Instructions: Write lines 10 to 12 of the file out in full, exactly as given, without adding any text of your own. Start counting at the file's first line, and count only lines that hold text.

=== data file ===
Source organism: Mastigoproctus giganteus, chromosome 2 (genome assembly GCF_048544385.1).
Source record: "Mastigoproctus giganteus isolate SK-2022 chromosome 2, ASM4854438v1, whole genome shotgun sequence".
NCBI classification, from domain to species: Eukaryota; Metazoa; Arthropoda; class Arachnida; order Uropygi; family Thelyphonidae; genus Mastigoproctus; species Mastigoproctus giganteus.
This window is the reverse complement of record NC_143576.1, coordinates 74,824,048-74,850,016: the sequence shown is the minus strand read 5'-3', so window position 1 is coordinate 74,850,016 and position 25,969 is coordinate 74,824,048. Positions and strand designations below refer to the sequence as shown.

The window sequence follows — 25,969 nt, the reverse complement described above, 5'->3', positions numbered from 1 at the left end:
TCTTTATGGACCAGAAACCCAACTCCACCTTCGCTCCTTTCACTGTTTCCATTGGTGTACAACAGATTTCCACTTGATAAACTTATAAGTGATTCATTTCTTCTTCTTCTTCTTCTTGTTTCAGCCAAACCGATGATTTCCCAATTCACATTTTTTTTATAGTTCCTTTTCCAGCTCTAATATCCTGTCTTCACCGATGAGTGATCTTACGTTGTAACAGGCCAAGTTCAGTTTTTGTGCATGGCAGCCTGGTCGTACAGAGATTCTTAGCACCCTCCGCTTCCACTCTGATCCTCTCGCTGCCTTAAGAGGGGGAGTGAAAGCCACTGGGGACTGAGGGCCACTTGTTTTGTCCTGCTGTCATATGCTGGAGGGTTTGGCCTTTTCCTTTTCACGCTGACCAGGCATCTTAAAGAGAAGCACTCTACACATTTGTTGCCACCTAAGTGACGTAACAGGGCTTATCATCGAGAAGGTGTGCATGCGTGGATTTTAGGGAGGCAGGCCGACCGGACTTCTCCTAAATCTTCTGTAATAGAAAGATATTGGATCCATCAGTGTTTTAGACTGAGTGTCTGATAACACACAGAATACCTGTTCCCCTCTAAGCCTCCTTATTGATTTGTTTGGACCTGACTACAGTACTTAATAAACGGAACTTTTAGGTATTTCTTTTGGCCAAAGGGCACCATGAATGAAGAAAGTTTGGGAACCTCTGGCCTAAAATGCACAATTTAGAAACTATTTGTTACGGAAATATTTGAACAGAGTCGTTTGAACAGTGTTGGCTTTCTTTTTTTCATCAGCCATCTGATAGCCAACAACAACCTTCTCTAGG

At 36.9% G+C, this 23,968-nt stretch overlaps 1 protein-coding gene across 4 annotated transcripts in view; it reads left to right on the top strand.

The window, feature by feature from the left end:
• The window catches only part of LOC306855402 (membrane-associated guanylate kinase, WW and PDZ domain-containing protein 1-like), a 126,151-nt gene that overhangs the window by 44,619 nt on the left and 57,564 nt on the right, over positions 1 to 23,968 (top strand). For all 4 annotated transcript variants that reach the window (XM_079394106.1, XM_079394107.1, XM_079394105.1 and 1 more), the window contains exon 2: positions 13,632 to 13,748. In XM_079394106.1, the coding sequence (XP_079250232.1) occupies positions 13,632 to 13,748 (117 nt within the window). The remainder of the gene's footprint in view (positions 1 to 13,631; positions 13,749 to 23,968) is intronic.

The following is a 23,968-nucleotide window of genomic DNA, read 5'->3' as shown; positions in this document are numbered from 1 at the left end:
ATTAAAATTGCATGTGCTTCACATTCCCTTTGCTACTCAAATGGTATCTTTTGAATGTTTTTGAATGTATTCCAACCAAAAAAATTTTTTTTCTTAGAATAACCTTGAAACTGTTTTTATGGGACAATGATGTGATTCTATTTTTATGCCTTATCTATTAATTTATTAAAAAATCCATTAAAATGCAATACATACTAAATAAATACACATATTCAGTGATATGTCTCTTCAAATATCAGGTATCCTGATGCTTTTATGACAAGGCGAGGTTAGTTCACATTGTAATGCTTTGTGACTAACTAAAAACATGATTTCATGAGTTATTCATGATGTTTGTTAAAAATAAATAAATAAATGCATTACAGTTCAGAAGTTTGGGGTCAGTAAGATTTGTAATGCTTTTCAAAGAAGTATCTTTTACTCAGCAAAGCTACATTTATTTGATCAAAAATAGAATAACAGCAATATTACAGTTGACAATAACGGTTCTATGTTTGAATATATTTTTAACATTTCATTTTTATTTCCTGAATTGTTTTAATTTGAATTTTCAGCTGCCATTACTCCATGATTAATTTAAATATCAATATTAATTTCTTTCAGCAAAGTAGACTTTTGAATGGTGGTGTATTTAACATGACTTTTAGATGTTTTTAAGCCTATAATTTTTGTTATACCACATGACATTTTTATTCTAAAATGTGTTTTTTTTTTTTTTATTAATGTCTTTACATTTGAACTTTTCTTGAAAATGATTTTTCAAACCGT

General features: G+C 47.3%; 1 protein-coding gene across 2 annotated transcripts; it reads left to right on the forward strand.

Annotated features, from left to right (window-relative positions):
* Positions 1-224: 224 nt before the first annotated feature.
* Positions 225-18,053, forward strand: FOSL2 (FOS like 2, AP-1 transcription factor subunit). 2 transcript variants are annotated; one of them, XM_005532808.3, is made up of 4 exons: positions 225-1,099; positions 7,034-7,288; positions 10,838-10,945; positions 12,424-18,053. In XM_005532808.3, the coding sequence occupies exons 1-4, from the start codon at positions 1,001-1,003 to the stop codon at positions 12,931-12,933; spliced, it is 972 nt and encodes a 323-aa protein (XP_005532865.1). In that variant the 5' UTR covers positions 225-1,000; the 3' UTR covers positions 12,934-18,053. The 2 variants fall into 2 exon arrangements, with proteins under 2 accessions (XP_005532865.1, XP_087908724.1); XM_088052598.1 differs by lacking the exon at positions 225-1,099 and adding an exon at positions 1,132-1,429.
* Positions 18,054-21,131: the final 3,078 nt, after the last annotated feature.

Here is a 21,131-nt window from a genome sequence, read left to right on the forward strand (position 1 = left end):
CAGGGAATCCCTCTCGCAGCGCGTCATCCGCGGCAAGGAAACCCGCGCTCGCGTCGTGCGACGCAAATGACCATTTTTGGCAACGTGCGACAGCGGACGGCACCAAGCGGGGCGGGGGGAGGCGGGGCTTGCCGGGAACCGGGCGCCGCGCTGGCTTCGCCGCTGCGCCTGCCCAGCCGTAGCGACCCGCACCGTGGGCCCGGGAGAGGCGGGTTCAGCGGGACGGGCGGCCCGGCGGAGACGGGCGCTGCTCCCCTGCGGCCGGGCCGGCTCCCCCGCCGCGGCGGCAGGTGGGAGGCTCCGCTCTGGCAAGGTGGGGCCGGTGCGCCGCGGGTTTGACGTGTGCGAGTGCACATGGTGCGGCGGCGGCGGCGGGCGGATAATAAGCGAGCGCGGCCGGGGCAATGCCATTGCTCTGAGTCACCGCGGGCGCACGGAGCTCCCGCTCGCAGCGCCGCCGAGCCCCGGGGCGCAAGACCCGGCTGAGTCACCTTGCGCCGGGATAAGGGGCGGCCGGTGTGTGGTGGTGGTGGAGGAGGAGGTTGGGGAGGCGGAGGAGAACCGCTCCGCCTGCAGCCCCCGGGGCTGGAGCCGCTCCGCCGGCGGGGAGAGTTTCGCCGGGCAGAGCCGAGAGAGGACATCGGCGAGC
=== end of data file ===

The following is a 23,968-nucleotide window of genomic DNA, read 5'->3' as shown; positions in this document are numbered from 1 at the left end:
ATTAAAATTGCATGTGCTTCACATTCCCTTTGCTACTCAAATGGTATCTTTTGAATGTTTTTGAATGTATTCCAACCAAAAAAATTTTTTTTCTTAGAATAACCTTGAAACTGTTTTTATGGGACAATGATGTGATTCTATTTTTATGCCTTATCTATTAATTTATTAAAAAATCCATTAAAATGCAATACATACTAAATAAATACACATATTCAGTGATATGTCTCTTCAAATATCAGGTATCCTGATGCTTTTATGACAAGGCGAGGTTAGTTCACATTGTAATGCTTTGTGACTAACTAAAAACATGATTTCATGAGTTATTCATGATGTTTGTTAAAAATAAATAAATAAATGCATTACAGTTCAGAAGTTTGGGGTCAGTAAGATTTGTAATGCTTTTCAAAGAAGTATCTTTTACTCAGCAAAGCTACATTTATTTGATCAAAAATAGAATAACAGCAATATTACAGTTGACAATAACGGTTCTATGTTTGAATATATTTTTAACATTTCATTTTTATTTCCTGAATTGTTTTAATTTGAATTTTCAGCTGCCATTACTCCATGATTAATTTAAATATCAATATTAATTTCTTTCAGCAAAGTAGACTTTTGAATGGTGGTGTATTTAACATGACTTTTAGATGTTTTTAAGCCTATAATTTTTGTTATACCACATGACATTTTTATTCTAAAATGTGTTTTTTTTTTTTTTATTAATGTCTTTACATTTGAACTTTTCTTGAAAATGATTTTTCAAACCGT

General features: G+C 47.3%; 1 protein-coding gene across 2 annotated transcripts; it reads left to right on the forward strand.